In transporting fluids such as water, steam, gases, oil and chemicals, pipes are used. Designing a pipe with basic parameters such as the diameter and thickness of the pipe is explained in the previous article. While designing these pipes the length can be limited, there must be a way to join them to achieve suitable lengths for particular applications. So within this article, we are going to discuss the most common types of pipe joints.
Different Pipe Joints
As we mentioned the pipe lengths are limited and to achieve suitable lengths we need a pipe joint to join them. Some of the most common types of the are discussed below.
- Socket or a coupler Joint
- Nipple Joint
- Union Joint
- Spigot and Socket Joint
- Expansion Joint
- Flanged Joint
- Hydraulic pipe Joint
Socket or a coupler Joint
Socket or coupler joint is the most common method of joining pipes. In this pipe joint, the joint is made by a socket or a coupler as shown above figure. A socket is a small piece of pipe with an internal thread as shown in the above figure. The socket is screwed on halfway on the internally threaded portion for one of the pipes. The other half portion of the socket is screwed on the other pipe as exactly shown above.
Jute or Hemp is a material that acts as a seal to prevent leakage. This jute or hemp is wound around the threads at the end of each pipe. Socket joint or coupler joint is mostly used for pipes carrying water at very low pressure and where the overall smallness of pipe joint size is most essential.
The nipple Joint is made up of a nipple which is a small piece of pipe threaded outside that is screwed in the internally threaded end of each pipe, as shown in the above figure.
The main disadvantage of this Nipple joint is that it reduces the cross-section area of flow at the joint due to the nipple.
To disengage pipes joined by a socket, it is necessary to unscrew the pipe from one end. This is sometimes inconvenient when pipes are long.
The union joint, as shown in the above figure, provide the facility of disengaging the pipes by simply unscrewing a coupler nut. This pipe joint is prefered, where there is the necessity of disengagement of the pipe.
Spigot and Socket Joint
In some applications, we need to bury the pipes in the earth for special reasons in those cases this spigot and socket joints are used. Some pipelines are laid straight as far as possible. One of the important features of this joint is its flexibility as it adapts itself to small changes in level due to settlement of earth which takes place due to climate and other conditions.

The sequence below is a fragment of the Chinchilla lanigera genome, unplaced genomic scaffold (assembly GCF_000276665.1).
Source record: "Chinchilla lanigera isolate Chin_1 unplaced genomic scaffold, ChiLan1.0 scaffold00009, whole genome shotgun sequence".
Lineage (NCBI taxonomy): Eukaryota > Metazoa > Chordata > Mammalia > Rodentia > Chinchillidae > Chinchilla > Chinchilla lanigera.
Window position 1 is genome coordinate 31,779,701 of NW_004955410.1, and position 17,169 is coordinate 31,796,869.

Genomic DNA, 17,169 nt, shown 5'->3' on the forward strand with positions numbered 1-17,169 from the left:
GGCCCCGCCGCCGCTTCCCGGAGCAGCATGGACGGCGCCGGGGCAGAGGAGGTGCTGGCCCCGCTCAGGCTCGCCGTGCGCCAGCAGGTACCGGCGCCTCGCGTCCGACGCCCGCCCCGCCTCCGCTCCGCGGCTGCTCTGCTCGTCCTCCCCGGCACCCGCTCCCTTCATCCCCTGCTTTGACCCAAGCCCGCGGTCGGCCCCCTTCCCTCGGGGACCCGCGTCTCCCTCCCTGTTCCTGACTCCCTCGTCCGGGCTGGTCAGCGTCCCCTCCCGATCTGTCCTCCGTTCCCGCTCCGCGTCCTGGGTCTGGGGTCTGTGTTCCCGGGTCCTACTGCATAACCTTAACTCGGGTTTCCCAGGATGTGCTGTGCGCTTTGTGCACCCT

In this type of spigot and socket joint, the spigot end of one pipe fits into the socket end of the other pipe. The remaining space between the two is filled with a jute rope and a ring of lead. When the lead solidifies, it is caulked tightly inside the space between the socket and spigot as shown above figure.
Expansion joints are usually preferred to join the pipes where they carry steam at very high pressure. This joint helps the steam pipes to take up the expansion and contraction of the pipeline due to temperature changes. To allow for a change in length, steam pipes are not rigidly clamped but supported on rollers. The rollers may be arranged on wall brackets, hangers or floor stands.
As shown above, The expansion bends (a) and (b) are useful in a long pipeline. These pipe bends will spring in either direction and readily accommodate themselves to small movements of the actual pipe ends to which they are attached.
The above-shown figure (a) is the copper corrugated expansion joint, it is used on short lines and is satisfactory for limited service. And the expansion joint (b) as shown above picture also known as gland and stuffing box arrangement is the most satisfactory when the pipes are well supported and cannot sag.
The flanged joint is one of the most widely used pipe joints. In this flanged joint, the flanges are either integral parts of the pipe or sometimes loose flanges are welded or screwed. The following figure shows a Flanged pipe joint with integral flanges on the two pipe ends. The flanges are joined using bolts to form the joint.
- The flanges have seen standardised for pressures upto 2 N/mm2.
- The flange faces need to be machined to ensure correct alignment of the pipes.
- The joint can be leakproof by placing a gasket of soft material, rubber or convass between the flanges.
- The flanges need to be thicker than the pipe walls, to provide enough strength.
- Some cases the pipes may be strengthened for high pressure duty by increasing the thickness of pipe for a short length from the flange, as shown in below figure.
- To accommodate more pressure and large diameter pipe sizes, the flanges can be strengthened by ribs or stiffners as shown in below figure. The ribs or the stiffners are placed between the bolt holes.
- For larger size pipes, separate loose flanges screwed on the pipes as shown in the below figure are used instead of integral flanges.
Hydraulic pipe joint
- Hydraulic pipe joint has oval flanges and is fastened using two bolts, as shown in the above figure.
- The oval flanges are usually used for small pipes, up to 175 mm in diameter.
- The flanges are generally cast integral with the pipe ends.
- Such joints are used to carry fluid pressure varying from 5 to 14 N/mm2.
- Such high pressure is found in hydraulic applications like riveting, pressing, lifts etc.
- The hydraulic machines used in these installations are pumps, accumulators, intensifiers etc.
We have discussed all the main types of pipe joints such as Socket Joint, Nipple Joint, Union Joint, Spigot & Socket Joint, Expansion Joint, Flanged Joint and Hydraulic pipe joint. Let us know what do you think about this article in the comment section below.